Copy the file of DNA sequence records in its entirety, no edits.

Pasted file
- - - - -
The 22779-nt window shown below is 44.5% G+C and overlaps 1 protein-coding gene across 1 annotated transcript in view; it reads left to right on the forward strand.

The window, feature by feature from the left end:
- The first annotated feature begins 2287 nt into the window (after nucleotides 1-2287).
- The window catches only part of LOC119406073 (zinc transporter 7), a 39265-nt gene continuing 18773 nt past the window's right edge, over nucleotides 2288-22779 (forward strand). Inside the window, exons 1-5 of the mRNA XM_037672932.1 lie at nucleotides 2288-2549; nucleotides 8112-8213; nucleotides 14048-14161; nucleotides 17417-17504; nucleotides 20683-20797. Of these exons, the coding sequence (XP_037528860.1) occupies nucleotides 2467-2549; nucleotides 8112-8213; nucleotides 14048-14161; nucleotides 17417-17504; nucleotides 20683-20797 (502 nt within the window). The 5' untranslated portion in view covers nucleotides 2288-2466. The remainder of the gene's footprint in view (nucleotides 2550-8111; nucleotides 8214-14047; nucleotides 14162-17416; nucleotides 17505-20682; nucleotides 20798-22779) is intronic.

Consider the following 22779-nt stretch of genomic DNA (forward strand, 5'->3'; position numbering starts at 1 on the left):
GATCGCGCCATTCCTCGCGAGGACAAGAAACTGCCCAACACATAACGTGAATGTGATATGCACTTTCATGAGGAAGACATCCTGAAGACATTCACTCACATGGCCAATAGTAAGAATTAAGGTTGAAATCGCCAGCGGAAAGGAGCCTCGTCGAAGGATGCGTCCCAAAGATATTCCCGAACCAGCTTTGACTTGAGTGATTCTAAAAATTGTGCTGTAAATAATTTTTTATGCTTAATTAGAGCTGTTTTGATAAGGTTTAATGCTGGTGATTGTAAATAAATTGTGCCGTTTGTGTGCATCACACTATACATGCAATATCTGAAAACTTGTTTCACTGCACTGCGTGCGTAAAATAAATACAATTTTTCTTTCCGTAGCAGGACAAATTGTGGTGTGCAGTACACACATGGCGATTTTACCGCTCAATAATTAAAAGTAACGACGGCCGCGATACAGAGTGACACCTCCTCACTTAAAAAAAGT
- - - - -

The 22779-nt window shown below is 44.5% G+C and overlaps 1 protein-coding gene across 1 annotated transcript in view; it reads left to right on the forward strand.

The window, feature by feature from the left end:
- The first annotated feature begins 2287 nt into the window (after nucleotides 1-2287).
- The window catches only part of LOC119406073 (zinc transporter 7), a 39265-nt gene continuing 18773 nt past the window's right edge, over nucleotides 2288-22779 (forward strand). Inside the window, exons 1-5 of the mRNA XM_037672932.1 lie at nucleotides 2288-2549; nucleotides 8112-8213; nucleotides 14048-14161; nucleotides 17417-17504; nucleotides 20683-20797. Of these exons, the coding sequence (XP_037528860.1) occupies nucleotides 2467-2549; nucleotides 8112-8213; nucleotides 14048-14161; nucleotides 17417-17504; nucleotides 20683-20797 (502 nt within the window). The 5' untranslated portion in view covers nucleotides 2288-2466. The remainder of the gene's footprint in view (nucleotides 2550-8111; nucleotides 8214-14047; nucleotides 14162-17416; nucleotides 17505-20682; nucleotides 20798-22779) is intronic.

Consider the following 22779-nt stretch of genomic DNA (forward strand, 5'->3'; position numbering starts at 1 on the left):
GATCGCGCCATTCCTCGCGAGGACAAGAAACTGCCCAACACATAACGTGAATGTGATATGCACTTTCATGAGGAAGACATCCTGAAGACATTCACTCACATGGCCAATAGTAAGAATTAAGGTTGAAATCGCCAGCGGAAAGGAGCCTCGTCGAAGGATGCGTCCCAAAGATATTCCCGAACCAGCTTTGACTTGAGTGATTCTAAAAATTGTGCTGTAAATAATTTTTTATGCTTAATTAGAGCTGTTTTGATAAGGTTTAATGCTGGTGATTGTAAATAAATTGTGCCGTTTGTGTGCATCACACTATACATGCAATATCTGAAAACTTGTTTCACTGCACTGCGTGCGTAAAATAAATACAATTTTTCTTTCCGTAGCAGGACAAATTGTGGTGTGCAGTACACACATGGCGATTTTACCGCTCAATAATTAAAAGTAACGACGGCCGCGATACAGAGTGACACCTCCTCACTTAAAAAAAGT